This information is due for review September 2024

What is a Capsule Endoscopy?

This is a technique which allows us to look at the whole of the small and large intestine. Capsule endoscopy is particularly useful in the diagnosis of anaemia, malabsorption issues and underlying inflammation such as in inflammatory bowel disease (IBD).

The test involves swallowing a vitamin-pill sized capsule, which passes through your digestive tract. A data recorder is attached to your abdomen with a belt and as it moves through your intestine images are collected. After the test the images are viewed by a practitioner.

Benefits and Risk

The main benefit of having this test is that it will help your Doctor determine what is happening with your bowel or if you have a condition that needs treating.

Capsule endoscopy is a safe procedure and well-tolerated by patients, side effects are very rare. The main risk to the test is capsule retention, in other words the capsule getting stuck. It is estimated that this occurs approximately in 1 % of cases. Capsule retention usually is caused by narrowing of the bowel lumen and in this scenario the capsule identifies the area of problems. In these rare instances, the capsule could be removed either with laxatives or through endoscopy, however surgical operation may be required.

Should your doctor have any doubt about the capsule passing through your gut, a small biodegradable patency capsule (which dissolves away in the intestine should it become stuck) may be carried out first.

  • A barium follow through X-ray, a CT or MRI of the bowel (These alternatives may be less sensitive in revealing the underlying problems. Your doctor would guide you towards the best options.)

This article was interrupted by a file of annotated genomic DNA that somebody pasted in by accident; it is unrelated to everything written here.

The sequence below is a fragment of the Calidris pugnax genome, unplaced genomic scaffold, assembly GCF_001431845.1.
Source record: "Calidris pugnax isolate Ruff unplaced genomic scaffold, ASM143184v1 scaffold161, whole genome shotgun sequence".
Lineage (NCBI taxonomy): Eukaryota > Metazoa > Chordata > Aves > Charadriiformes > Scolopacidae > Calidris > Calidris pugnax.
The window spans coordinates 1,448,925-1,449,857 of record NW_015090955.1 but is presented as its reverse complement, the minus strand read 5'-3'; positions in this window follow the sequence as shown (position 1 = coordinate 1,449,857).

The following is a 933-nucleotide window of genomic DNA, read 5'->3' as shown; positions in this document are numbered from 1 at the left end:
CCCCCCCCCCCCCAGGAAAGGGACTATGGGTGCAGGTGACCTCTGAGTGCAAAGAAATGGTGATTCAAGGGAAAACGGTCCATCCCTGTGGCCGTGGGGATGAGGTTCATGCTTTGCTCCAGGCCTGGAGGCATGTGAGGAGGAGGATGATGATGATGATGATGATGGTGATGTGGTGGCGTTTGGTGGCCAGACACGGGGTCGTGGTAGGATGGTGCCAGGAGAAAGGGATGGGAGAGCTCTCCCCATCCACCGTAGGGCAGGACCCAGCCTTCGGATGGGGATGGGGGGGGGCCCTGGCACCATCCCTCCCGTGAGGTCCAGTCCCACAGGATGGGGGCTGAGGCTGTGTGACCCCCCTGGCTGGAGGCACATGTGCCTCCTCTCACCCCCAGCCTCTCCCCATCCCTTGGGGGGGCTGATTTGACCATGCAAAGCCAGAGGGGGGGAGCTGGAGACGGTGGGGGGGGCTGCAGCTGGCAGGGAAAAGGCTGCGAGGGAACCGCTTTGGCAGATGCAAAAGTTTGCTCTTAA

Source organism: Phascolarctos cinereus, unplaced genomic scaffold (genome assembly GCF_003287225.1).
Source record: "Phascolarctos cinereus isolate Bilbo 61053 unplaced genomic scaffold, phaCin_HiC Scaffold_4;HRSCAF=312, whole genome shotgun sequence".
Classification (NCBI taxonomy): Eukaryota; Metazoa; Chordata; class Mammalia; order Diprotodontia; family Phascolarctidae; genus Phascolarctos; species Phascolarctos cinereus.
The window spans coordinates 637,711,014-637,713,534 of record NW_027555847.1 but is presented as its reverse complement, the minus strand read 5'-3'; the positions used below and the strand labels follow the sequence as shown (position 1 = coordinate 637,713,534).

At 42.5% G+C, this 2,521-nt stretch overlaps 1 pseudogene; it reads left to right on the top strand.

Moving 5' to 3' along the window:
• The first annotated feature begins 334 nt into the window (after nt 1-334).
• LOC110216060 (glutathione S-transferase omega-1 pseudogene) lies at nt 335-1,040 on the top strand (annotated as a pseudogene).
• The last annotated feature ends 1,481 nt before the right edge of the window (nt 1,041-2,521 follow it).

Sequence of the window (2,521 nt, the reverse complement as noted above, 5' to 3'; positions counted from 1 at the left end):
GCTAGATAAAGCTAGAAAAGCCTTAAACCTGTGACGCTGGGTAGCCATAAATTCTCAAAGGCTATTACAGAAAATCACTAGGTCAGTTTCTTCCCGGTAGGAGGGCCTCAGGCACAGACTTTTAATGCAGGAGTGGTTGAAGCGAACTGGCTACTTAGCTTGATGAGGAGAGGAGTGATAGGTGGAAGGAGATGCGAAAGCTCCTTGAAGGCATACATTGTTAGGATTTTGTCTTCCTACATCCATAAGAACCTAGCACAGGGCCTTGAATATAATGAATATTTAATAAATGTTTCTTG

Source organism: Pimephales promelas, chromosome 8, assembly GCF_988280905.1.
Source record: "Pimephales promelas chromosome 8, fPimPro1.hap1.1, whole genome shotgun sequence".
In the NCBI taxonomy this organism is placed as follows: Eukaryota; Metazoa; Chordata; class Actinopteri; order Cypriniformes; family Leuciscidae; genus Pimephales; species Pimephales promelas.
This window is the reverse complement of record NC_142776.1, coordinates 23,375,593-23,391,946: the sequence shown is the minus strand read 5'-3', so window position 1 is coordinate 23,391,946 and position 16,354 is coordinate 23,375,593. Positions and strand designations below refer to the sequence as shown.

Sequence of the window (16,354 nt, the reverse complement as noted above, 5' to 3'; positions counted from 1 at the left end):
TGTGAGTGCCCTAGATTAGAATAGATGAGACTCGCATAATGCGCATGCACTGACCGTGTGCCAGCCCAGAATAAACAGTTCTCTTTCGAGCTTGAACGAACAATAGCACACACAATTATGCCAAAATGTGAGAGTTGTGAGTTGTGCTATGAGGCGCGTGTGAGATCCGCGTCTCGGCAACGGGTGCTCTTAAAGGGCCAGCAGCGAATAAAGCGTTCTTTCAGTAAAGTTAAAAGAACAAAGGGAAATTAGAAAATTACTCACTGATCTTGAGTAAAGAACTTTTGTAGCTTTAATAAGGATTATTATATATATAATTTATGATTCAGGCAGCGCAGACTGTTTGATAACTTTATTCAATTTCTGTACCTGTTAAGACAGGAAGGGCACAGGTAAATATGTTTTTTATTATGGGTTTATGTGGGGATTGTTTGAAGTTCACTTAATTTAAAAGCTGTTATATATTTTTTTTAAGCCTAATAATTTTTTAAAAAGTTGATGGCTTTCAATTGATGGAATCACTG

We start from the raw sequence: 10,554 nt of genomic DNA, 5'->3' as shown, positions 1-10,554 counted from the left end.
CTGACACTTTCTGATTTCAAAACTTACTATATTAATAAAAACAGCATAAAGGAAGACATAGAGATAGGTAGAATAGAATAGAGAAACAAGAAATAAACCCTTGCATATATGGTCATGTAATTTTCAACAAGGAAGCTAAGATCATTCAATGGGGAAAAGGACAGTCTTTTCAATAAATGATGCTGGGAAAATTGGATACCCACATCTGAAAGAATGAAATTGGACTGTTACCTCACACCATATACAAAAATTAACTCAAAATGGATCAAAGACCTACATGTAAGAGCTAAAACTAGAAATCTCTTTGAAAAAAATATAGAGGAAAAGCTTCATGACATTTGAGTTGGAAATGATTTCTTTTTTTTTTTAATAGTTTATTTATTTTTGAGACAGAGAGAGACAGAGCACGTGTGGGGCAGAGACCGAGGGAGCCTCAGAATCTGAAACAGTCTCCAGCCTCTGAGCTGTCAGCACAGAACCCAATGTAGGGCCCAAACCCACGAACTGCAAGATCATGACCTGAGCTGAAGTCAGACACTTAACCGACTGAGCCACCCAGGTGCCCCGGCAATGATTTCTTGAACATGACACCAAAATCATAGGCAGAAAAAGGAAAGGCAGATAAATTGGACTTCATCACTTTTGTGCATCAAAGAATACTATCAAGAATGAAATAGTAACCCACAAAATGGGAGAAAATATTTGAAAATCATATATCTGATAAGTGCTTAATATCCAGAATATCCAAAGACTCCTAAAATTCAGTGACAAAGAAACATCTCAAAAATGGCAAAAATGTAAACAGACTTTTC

• A push Enteroscopy (This test can provide a more extensive view of the small bowel compared to the standard gastroscopy, does not need general anaesthesia but typically can reach only a third of the small bowel.)
  • A  Device assisted Enteroscopy (This service is limited and is not performed in every hospital. It is a long and more invasive procedure that usually requires general anaesthesia. Capsule endoscopy routinely is performed first as it less invasive.)
Please telephone/contact the Department if any of the following apply:
  • You suffer with a combination of abdominal pain, abdominal distension and vomiting, especially after meals.
  • You have a pacemaker or any cardiac device.
  • You had previous small bowel surgery.
  • You have been taking Non-Steroidal Anti-inflammatory drugs (such as Ibuprofen, Nurofen, Diclofenac) for 6 months or more.
  • You have been diagnosed with Crohn’s disease.
  • You have a stoma in place.
  • You are or think you may be pregnant.
  • You have a scheduled MRI after your capsule endoscopy appointment. It is mandatory to ensure the capsule has exited your body.
Before the procedure
  • You will be seen in a consultation with a practitioner. At this time they will take a medical history, explain the test, run through any questions you may have and obtain your consent for the test.

If you’re unable to attend this appointment or wish to change it please phone the Endoscopy booking department on: 01282 803541 (If you require an interpreter for the consultation please inform the staff at this time).


Video capsule endoscopy is a visual test. The better the bowel preparation the more information can be taken from this.


Preparation instructions:


  • If you take iron tablets, stop these one week before your test.
  • If you take Imodium (Loperamide), codeine or other drugs which make you constipated, stop taking these two days before your test if possible.
  • If you are taking any other medications you can continue these as usual, unless your doctor advised you otherwise. Ensure you take them only with few sips of clear water.
  • If you are a diabetic and take either insulin or tablets to control your diabetes, please contact 01254 732320.
  • If you need an interpreter, please contact the Endoscopy Department on 01254 734415.
The Day before your capsule endoscopy
  • You can have breakfast as usual (avoiding high fibre foods, fruits and vegetable)